ISIS: Burning of Jordanian Pilot Consistent with Islamic Law, History

ISIS militants prepared to incinerate a enemy pilot.

The latest issue of ISIS’ magazine, Dabiq, devotes an article to defending the murder of a Jordanian pilot by burning him alive in a cage. Contrary to claims that such punishment is “un-Islamic,” ISIS lays out the case that it is in keeping with Islamic law.

When video of the murder of pilot Mouath al-Kasaesbeh was revealed earlier this month, commentators argued that such a punishment was contrary to Islamic beliefs. CNN’s Fareed Zakaria appeared on Jake Tapper’s show saying, “This has nothing to do with Islam, as you’ve pointed out, Jake, the burning of a body dead or alive is very un-Islamic.” Later, Zakaria would tell Don Lemon, “It doesn’t follow any precepts of Islam.” Similarly, the head of the Council on Amiercan-Islamic Relations (CAIR) held a press conference in which he called it “unspeakable and anti-Islamic.”

The latest issue of Dabiq, ISIS’ glossy, English-language magazine, attempts to justify the killing on the basis of Islamic law and history. In a piece illustrated with gruesome photos of the murdered pilot, the unidentified author writes:

In burning the crusader pilot alive and burying him under a pile of debris, the Islamic State carried out a just form of retaliation for his involvement in the crusader bombing campaign which continues to result in the killing of countless Muslims who, as a result of these airstrikes, are burned alive and buried under mountains of debris.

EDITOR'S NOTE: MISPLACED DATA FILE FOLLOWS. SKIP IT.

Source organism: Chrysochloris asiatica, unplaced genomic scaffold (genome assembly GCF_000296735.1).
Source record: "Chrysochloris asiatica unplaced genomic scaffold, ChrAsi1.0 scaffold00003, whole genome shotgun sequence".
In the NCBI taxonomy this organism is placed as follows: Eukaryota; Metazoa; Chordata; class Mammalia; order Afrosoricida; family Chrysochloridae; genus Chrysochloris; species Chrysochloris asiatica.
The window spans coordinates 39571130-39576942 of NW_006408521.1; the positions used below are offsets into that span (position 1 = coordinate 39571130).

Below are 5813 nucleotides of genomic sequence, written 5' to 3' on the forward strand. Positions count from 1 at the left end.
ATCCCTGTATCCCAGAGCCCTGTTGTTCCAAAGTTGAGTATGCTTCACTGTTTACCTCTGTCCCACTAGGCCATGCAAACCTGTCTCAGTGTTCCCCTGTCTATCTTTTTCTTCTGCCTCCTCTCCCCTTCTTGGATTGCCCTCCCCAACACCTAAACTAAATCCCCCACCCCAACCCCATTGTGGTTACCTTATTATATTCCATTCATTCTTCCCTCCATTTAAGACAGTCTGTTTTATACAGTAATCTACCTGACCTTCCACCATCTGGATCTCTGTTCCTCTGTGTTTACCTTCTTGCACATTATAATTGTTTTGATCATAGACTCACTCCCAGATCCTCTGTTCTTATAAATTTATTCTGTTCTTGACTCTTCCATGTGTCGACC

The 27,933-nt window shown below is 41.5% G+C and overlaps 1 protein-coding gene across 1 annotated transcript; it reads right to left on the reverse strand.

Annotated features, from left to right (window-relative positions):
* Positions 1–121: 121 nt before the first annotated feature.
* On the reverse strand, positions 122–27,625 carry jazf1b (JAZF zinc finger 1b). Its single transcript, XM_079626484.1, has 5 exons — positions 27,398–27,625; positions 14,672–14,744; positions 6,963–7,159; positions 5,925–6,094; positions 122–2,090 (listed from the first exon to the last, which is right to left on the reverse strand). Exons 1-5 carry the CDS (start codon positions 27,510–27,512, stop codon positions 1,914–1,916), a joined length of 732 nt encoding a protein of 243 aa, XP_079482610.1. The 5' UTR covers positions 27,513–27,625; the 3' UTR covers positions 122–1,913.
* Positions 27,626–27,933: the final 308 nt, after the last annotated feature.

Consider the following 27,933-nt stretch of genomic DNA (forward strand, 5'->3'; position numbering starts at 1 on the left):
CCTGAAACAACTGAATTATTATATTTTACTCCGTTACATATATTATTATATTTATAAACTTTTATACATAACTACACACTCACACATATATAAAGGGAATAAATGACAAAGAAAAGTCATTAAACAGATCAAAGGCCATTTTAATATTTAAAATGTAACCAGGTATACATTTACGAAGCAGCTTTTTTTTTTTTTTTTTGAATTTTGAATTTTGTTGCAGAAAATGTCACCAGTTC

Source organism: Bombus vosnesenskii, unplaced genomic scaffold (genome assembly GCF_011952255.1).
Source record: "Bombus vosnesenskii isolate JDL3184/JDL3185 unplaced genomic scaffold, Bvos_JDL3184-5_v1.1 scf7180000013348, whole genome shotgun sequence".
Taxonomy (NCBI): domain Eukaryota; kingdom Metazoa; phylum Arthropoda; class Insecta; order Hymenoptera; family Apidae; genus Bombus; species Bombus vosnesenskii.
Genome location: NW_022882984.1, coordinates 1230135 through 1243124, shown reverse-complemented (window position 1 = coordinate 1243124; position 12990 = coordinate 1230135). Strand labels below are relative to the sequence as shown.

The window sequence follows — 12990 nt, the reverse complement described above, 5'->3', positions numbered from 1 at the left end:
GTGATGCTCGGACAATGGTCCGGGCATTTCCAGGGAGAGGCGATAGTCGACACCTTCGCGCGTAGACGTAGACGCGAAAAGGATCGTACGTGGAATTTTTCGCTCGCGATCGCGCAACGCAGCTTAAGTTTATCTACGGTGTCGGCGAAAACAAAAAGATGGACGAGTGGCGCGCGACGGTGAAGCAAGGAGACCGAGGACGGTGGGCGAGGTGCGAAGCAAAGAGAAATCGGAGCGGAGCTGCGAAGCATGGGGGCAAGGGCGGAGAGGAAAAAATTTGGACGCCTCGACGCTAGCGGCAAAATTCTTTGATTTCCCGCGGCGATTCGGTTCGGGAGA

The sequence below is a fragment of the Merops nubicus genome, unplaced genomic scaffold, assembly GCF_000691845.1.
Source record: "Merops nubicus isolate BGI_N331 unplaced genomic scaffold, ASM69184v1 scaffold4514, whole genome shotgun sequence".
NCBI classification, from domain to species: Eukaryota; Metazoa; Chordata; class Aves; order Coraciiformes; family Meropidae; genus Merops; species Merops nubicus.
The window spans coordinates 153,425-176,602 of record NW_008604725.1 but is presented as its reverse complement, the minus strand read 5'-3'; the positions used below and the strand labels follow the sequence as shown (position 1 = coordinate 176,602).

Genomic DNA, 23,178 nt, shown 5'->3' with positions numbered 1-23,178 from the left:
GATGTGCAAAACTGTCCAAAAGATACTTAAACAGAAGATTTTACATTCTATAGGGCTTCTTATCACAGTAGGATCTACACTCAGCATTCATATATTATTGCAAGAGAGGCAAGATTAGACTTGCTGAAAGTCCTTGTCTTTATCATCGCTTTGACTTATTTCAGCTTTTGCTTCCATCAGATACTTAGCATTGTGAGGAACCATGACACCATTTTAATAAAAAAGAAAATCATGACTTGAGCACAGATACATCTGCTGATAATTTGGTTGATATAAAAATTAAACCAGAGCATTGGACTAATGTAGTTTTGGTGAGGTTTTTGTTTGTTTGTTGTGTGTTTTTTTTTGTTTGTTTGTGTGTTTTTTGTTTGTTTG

The article goes on to mention specific elements of Islamic law (qisās and maslahah) which they argue justified their actions. It also offers five historical instances in which fire was used as a punishment against enemies of Islam. The article concludes:
Thus, the Islamic State not only followed the footsteps of Allah’s Messenger (sallallāhu ‘alayhi wa sallam) in his harshness towards the disbelievers, but also emulated the example of his righteous Sahābah (radiyallāhu ‘anhum) by punishing with fire in retaliation, and for the purpose of terrorizing the murtaddīn and making examples out of them.
This will not convince Islamic scholars that ISIS’ interpretation of Sharia is the correct one; however, it should put to rest the claim made by some that ISIS was abandoning any pretense to following Islamic law.